Ahead of our Mayoral Debate– The Future of Our City– on October 21, we will be sharing our conversations with mayoral candidates in the order of which we met with those who accepted our meeting request to help you make the most informed decision on voting day. Read our full statement.
Winnipeg Chamber Vice President, Policy and Engagement Chris Minaker met with Don Woodstock in his offices on Osborne.
Winnipeg has a long history of contrarians who run for public office, who are led by a belief that it is their responsibility to present alternate views and ideas. Don Woodstock accepts this responsibility wholeheartedly, but not without controversy. During this election, Don made headlines when he asked another candidate a question about a family member. Don also attracted condemnation by Indigenous leaders for his comments related to violence against Indigenous women.
Don’s platform lists ten priorities:
- Transit Safety – reallocate money to support plain clothes police officers on buses, reduce or eliminate fares over the next six years, and immediately eliminate fares for those under 16 and over 65.
- The environment – offer incentives for private companies to switch diesel service vehicles to electric, work with business groups to develop environmental policy, implement design standards for boulevards to include trees, emphasize active transportation
- Crime – $400M annually for five years to support youth recreation, focus on community policing
- Indigenous Partnerships – establish a roundtable committee to address homelessness and addiction, additional resources for mentorship and trade skills, monthly meetings with Indigenous leaders
- A healthy inner-city core – reduce permit fees and fast track approvals for plans to restore / transform vacant buildings, merge the Property, Planning and Development department with the By-Law Enforcement department, make loans available at low interest rates for renovating derelict properties, pre-approved basic design permits, establish a “Home Opportunities” model in Winnipeg
- Safety and Policing – selection of the Chief of Police and Fire Chief made by staff, work with the provincial government to develop wrap-around supports for vulnerable populations, eliminate photo radar
- Housing for the vulnerable – establish an action team to address homelessness, expand models such as Homes for Heroes
- Keeping it fiscally real – expand immigration, competitive tendering for all contracts, change orders approved by ¾ vote of council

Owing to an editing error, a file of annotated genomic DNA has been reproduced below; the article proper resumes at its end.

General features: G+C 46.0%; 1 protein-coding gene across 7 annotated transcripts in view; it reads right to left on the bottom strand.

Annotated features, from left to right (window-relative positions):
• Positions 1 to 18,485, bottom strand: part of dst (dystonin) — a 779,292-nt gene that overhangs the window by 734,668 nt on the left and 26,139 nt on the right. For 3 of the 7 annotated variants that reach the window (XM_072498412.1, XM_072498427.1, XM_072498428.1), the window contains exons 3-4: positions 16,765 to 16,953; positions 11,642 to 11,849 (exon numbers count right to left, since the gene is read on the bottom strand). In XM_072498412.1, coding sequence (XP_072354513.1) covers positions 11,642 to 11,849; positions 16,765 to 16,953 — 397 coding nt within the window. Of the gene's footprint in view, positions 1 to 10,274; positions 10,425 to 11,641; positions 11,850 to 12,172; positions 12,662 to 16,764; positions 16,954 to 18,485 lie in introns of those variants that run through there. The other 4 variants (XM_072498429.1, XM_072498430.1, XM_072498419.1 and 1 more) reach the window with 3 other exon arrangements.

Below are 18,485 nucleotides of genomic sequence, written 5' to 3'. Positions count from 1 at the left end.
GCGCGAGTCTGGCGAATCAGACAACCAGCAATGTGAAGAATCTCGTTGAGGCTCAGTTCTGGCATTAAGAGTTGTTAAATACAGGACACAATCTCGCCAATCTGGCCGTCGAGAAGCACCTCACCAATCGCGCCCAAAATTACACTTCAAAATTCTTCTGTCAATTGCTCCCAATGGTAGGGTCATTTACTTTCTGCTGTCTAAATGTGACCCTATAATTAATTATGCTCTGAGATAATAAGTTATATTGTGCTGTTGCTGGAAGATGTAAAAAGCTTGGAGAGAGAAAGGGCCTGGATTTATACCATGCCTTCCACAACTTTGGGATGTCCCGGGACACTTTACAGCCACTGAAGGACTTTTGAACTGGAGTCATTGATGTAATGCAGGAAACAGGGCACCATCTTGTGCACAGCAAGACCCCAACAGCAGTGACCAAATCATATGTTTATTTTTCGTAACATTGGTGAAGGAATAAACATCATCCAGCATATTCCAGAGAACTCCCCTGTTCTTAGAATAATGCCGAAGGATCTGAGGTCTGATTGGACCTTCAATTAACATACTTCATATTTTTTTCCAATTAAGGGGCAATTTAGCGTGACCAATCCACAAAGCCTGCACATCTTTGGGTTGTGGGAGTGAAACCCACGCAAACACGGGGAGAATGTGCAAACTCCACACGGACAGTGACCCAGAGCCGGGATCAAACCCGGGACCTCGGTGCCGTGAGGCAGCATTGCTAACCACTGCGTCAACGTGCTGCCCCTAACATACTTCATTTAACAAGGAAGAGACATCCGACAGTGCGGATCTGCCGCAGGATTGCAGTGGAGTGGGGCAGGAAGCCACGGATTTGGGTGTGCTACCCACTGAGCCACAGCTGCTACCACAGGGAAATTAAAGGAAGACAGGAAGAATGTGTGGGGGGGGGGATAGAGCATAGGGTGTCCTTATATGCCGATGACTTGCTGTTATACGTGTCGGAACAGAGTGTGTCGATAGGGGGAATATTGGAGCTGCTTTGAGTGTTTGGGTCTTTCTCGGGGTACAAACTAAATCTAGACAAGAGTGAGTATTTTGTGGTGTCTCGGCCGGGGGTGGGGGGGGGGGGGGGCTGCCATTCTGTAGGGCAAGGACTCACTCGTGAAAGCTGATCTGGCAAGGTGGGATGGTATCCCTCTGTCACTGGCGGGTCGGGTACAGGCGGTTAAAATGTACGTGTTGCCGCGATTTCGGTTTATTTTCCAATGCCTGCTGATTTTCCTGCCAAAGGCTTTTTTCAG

- Road repair – 24-hour work sites to repair roads, city-owned recycling of surplus road material, third-party review of tendering process
- Uniting our community – make $150,000 available to support block parties
Vision for Winnipeg
When asked about his vision for Winnipeg, Don responded that the environment is his top priority. He cited his past involvement in banning plastic bags and advancing the blue bin recycling program as examples that establish his credibility. Although not part of the City’s jurisdiction, Don also spoke about the importance of redirecting social service funding to support individuals and the need to promote home ownership. Don said that we must do a much better job of engaging Indigenous communities and that safe communities are the foundation of a prosperous city. If elected Mayor, Don would work to increase transparency and accountability by making sure that all council and committee meetings are public. Don would like to see Winnipeg fulfill its potential and become a “human rights” city.
Responding to the Playbook
When asked to respond to the Winnipeg Chamber’s Performance Playbook, Don responded that some of the ideas make sense, such as the importance placed on the downtown. Don would also eliminate the business tax.
When asked about downtown, Don said that he would focus on safety and would make additional funding available to police. In Don’s view, crime prevents investment. Although not directly related to downtown, Don’s most significant proposal from a financial perspective is to dedicate significant amounts of money to youth recreation, amounting to $2 billion over the next over years. Don said that in addition to redirecting city funds, he would seek funding from the provincial, and federal government, as well as corporations and private foundations.
When asked about the importance of relationships, Don prefers to relate to people as individuals, getting to know them beyond their official titles. In Don’s view, people respect success and will want to get involved when they see positive momentum.
Revenue and competitiveness
When asked about what Winnipeg needs to do to modernize its revenue and budgeting systems, Don was blunt about the need to eliminate the business tax, saying that no other major municipality in Canada levies this tax. Don believes that there are significant savings to be found by increasing Council oversight of tendering and construction projects – his proposal to bring change orders to a full vote of Council is an example of this. Don also believes that it is not sustainable to continue to borrow money, especially given rising interest rates and asserted that Winnipeg should live within its means.
Don’s ideas represent an “out of the box” perspective. His views on crime and safety and the need for massive investments in youth recreation opportunities are intriguing, but he did not specify where the money would come from or how it would be spent. Don’s desire to increase oversight and transparency over city contracts is welcome, but bringing change orders to a full council vote is likely cumbersome from a governance perspective. Don’s views on the business tax are aligned with our Playbook, but most of his platform is not aligned.